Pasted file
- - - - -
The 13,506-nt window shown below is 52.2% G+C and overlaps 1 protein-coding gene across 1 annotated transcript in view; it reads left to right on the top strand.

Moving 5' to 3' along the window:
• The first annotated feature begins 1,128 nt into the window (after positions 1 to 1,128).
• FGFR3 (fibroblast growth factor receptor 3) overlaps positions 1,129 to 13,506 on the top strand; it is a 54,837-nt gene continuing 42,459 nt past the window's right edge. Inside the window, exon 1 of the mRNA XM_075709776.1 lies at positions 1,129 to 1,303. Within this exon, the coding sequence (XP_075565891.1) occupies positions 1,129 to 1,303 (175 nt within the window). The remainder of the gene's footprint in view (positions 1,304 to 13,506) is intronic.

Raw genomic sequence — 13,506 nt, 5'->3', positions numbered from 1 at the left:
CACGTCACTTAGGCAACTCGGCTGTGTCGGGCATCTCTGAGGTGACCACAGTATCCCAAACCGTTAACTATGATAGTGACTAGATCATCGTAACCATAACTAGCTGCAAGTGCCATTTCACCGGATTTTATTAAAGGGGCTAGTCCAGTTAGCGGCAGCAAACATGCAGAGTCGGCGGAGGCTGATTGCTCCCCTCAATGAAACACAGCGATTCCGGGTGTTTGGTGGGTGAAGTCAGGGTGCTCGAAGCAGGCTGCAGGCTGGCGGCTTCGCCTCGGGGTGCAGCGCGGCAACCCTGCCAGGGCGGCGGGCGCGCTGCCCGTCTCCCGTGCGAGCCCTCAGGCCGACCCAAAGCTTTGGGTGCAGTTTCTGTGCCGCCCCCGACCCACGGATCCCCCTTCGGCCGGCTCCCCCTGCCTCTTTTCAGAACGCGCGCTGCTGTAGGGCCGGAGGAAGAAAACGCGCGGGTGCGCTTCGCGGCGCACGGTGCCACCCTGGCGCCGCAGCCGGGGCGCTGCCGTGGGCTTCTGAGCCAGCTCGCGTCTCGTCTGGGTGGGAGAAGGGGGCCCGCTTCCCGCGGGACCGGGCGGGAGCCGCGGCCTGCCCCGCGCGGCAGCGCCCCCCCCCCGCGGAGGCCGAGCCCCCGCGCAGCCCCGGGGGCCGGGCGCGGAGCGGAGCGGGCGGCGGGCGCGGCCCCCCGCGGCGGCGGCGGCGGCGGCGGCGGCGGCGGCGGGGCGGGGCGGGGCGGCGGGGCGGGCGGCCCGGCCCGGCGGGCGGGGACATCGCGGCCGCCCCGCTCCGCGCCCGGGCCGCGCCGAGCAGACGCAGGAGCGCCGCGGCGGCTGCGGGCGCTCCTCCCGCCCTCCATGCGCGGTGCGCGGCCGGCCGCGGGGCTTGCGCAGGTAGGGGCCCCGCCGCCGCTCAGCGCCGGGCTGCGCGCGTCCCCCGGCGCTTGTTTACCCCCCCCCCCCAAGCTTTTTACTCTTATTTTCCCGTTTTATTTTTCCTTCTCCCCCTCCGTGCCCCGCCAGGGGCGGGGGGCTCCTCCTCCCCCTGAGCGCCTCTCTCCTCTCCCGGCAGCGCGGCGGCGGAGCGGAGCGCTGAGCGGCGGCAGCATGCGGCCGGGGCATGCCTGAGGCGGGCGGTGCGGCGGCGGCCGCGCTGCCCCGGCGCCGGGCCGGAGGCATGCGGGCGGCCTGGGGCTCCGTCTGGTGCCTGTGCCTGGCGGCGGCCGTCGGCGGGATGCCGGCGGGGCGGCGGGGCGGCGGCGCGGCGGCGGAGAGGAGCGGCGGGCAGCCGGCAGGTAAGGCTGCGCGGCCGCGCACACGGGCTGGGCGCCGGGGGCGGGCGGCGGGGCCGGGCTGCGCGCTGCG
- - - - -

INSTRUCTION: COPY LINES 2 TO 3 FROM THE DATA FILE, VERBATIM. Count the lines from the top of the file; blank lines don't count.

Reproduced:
Moving 5' to 3' along the window:
• The first annotated feature begins 1,128 nt into the window (after positions 1 to 1,128).